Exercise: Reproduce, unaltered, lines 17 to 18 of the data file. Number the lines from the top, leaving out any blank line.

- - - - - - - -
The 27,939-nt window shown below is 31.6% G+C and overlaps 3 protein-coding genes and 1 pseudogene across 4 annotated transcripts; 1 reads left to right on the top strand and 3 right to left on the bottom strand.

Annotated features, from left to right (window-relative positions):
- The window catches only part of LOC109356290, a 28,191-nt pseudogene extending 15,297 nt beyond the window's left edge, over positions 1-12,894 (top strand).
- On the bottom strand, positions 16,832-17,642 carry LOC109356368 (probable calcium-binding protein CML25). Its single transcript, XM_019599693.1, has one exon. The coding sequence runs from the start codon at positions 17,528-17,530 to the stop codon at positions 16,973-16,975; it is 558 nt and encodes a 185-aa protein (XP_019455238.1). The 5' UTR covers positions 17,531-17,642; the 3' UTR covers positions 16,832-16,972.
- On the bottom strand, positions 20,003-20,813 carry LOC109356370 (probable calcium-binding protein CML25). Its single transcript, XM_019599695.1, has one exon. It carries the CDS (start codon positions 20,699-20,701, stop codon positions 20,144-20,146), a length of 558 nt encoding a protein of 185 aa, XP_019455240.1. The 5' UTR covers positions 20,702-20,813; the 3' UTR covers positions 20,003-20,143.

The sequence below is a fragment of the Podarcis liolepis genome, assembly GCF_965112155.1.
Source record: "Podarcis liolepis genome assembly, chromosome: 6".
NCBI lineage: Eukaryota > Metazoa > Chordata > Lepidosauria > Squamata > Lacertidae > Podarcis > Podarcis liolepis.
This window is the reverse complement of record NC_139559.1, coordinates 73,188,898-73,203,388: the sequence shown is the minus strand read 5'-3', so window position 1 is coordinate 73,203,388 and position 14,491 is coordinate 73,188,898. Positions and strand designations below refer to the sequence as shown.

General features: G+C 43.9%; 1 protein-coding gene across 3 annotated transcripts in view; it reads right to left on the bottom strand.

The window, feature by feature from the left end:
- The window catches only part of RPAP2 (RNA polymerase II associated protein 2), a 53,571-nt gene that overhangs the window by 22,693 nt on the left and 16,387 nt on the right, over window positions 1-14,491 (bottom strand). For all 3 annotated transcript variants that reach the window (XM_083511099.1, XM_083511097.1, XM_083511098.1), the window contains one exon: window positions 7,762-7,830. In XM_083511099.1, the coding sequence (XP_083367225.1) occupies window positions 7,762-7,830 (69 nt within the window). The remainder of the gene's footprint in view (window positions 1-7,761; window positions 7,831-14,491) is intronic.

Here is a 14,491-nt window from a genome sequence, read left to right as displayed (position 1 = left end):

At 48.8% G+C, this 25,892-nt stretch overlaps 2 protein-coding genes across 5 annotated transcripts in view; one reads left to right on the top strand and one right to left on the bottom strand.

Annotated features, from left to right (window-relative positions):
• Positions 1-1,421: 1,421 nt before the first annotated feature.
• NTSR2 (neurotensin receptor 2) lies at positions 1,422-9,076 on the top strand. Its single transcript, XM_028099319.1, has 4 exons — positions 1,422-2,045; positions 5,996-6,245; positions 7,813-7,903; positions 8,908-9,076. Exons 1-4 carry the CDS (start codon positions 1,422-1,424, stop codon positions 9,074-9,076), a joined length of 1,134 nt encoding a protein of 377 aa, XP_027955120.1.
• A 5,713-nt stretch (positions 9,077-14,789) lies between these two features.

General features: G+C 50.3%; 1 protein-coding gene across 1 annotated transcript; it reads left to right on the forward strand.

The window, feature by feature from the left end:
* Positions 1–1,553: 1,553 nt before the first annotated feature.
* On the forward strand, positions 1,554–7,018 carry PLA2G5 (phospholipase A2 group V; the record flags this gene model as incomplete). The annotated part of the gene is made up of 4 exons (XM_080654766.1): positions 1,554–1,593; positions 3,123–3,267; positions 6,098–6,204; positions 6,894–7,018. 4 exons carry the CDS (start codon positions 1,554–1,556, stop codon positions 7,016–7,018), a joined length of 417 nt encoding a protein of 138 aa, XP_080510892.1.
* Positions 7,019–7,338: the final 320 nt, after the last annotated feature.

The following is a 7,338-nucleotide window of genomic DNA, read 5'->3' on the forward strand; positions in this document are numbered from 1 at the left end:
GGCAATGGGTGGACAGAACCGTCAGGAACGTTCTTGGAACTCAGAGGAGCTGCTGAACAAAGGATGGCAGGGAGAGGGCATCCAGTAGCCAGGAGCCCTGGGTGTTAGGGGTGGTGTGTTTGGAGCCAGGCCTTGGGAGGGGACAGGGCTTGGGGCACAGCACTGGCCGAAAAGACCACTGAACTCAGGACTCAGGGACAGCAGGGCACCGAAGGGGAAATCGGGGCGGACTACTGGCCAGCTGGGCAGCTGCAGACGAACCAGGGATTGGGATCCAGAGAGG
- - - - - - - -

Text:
• NTSR2 (neurotensin receptor 2) lies at positions 1,422-9,076 on the top strand. Its single transcript, XM_028099319.1, has 4 exons — positions 1,422-2,045; positions 5,996-6,245; positions 7,813-7,903; positions 8,908-9,076. Exons 1-4 carry the CDS (start codon positions 1,422-1,424, stop codon positions 9,074-9,076), a joined length of 1,134 nt encoding a protein of 377 aa, XP_027955120.1.
• A 5,713-nt stretch (positions 9,077-14,789) lies between these two features.